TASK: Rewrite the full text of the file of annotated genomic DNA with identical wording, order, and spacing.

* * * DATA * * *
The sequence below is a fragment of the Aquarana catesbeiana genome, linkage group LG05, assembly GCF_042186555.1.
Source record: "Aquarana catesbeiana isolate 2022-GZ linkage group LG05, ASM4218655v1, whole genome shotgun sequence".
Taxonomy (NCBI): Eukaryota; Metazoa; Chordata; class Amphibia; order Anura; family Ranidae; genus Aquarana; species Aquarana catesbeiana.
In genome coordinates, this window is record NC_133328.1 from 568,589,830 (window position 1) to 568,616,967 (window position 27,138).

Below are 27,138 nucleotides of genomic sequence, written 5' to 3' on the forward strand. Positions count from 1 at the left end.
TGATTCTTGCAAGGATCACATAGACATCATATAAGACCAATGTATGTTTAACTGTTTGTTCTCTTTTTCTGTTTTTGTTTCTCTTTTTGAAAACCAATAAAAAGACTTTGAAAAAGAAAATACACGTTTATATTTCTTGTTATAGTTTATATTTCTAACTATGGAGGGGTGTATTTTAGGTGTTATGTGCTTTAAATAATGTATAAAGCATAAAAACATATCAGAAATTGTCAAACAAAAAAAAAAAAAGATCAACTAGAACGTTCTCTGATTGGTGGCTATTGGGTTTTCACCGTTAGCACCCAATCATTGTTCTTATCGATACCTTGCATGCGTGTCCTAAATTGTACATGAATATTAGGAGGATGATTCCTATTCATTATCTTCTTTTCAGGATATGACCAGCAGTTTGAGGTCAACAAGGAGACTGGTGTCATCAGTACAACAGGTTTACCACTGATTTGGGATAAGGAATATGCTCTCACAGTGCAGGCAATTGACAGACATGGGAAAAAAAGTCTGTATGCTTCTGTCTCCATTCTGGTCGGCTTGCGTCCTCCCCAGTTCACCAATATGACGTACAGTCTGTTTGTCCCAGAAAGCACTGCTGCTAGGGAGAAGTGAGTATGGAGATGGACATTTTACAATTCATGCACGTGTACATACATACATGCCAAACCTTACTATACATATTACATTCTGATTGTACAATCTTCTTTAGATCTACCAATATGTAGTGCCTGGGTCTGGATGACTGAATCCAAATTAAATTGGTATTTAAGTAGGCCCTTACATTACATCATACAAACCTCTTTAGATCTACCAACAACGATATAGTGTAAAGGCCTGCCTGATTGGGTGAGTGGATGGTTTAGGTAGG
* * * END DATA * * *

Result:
The sequence below is a fragment of the Aquarana catesbeiana genome, linkage group LG05, assembly GCF_042186555.1.
Source record: "Aquarana catesbeiana isolate 2022-GZ linkage group LG05, ASM4218655v1, whole genome shotgun sequence".
Taxonomy (NCBI): Eukaryota; Metazoa; Chordata; class Amphibia; order Anura; family Ranidae; genus Aquarana; species Aquarana catesbeiana.
In genome coordinates, this window is record NC_133328.1 from 568,589,830 (window position 1) to 568,616,967 (window position 27,138).

Below are 27,138 nucleotides of genomic sequence, written 5' to 3' on the forward strand. Positions count from 1 at the left end.
TGATTCTTGCAAGGATCACATAGACATCATATAAGACCAATGTATGTTTAACTGTTTGTTCTCTTTTTCTGTTTTTGTTTCTCTTTTTGAAAACCAATAAAAAGACTTTGAAAAAGAAAATACACGTTTATATTTCTTGTTATAGTTTATATTTCTAACTATGGAGGGGTGTATTTTAGGTGTTATGTGCTTTAAATAATGTATAAAGCATAAAAACATATCAGAAATTGTCAAACAAAAAAAAAAAAAGATCAACTAGAACGTTCTCTGATTGGTGGCTATTGGGTTTTCACCGTTAGCACCCAATCATTGTTCTTATCGATACCTTGCATGCGTGTCCTAAATTGTACATGAATATTAGGAGGATGATTCCTATTCATTATCTTCTTTTCAGGATATGACCAGCAGTTTGAGGTCAACAAGGAGACTGGTGTCATCAGTACAACAGGTTTACCACTGATTTGGGATAAGGAATATGCTCTCACAGTGCAGGCAATTGACAGACATGGGAAAAAAAGTCTGTATGCTTCTGTCTCCATTCTGGTCGGCTTGCGTCCTCCCCAGTTCACCAATATGACGTACAGTCTGTTTGTCCCAGAAAGCACTGCTGCTAGGGAGAAGTGAGTATGGAGATGGACATTTTACAATTCATGCACGTGTACATACATACATGCCAAACCTTACTATACATATTACATTCTGATTGTACAATCTTCTTTAGATCTACCAATATGTAGTGCCTGGGTCTGGATGACTGAATCCAAATTAAATTGGTATTTAAGTAGGCCCTTACATTACATCATACAAACCTCTTTAGATCTACCAACAACGATATAGTGTAAAGGCCTGCCTGATTGGGTGAGTGGATGGTTTAGGTAGG